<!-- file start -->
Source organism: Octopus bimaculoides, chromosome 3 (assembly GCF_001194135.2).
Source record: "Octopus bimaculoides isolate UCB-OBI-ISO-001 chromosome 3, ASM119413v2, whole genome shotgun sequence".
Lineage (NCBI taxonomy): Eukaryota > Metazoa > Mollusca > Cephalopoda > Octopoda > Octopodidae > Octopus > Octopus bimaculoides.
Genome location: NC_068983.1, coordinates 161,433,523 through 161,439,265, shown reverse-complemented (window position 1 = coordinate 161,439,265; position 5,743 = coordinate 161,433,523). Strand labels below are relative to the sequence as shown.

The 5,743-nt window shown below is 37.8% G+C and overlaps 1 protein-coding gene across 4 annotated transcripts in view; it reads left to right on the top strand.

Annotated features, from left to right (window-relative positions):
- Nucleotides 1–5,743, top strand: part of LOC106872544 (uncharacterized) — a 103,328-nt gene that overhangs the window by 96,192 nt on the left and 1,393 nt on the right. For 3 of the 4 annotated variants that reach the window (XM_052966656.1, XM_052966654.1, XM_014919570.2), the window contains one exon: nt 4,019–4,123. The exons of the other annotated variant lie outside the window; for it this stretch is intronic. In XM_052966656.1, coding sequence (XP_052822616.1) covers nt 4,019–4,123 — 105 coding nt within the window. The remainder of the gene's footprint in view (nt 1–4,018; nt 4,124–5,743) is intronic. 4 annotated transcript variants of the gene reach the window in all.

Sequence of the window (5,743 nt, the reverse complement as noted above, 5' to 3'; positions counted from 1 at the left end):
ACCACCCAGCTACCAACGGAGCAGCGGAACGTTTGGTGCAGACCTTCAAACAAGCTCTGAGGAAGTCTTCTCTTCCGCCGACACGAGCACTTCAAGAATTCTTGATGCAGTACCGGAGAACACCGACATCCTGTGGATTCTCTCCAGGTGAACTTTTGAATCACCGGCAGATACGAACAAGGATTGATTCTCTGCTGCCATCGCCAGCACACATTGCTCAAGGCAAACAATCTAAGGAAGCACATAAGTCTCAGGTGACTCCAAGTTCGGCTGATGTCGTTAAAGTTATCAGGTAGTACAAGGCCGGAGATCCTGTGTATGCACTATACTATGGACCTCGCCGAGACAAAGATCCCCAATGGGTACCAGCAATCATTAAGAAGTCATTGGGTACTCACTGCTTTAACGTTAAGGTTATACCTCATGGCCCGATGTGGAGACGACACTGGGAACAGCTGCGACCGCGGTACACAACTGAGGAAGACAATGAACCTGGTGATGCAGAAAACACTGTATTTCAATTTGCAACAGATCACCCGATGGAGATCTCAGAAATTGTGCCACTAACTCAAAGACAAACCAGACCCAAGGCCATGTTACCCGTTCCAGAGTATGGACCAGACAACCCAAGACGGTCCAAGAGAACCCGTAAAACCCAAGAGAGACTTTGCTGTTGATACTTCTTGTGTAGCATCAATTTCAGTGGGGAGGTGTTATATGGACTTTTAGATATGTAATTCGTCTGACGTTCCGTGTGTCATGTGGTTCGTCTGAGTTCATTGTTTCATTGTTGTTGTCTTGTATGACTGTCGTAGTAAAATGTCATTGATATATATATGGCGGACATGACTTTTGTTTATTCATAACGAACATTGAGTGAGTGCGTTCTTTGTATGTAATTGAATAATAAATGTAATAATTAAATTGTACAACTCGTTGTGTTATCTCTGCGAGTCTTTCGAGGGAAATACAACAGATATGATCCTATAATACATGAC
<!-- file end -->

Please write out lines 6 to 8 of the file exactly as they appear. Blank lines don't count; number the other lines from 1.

Annotated features, from left to right (window-relative positions):
- Nucleotides 1–5,743, top strand: part of LOC106872544 (uncharacterized) — a 103,328-nt gene that overhangs the window by 96,192 nt on the left and 1,393 nt on the right. For 3 of the 4 annotated variants that reach the window (XM_052966656.1, XM_052966654.1, XM_014919570.2), the window contains one exon: nt 4,019–4,123. The exons of the other annotated variant lie outside the window; for it this stretch is intronic. In XM_052966656.1, coding sequence (XP_052822616.1) covers nt 4,019–4,123 — 105 coding nt within the window. The remainder of the gene's footprint in view (nt 1–4,018; nt 4,124–5,743) is intronic. 4 annotated transcript variants of the gene reach the window in all.

Sequence of the window (5,743 nt, the reverse complement as noted above, 5' to 3'; positions counted from 1 at the left end):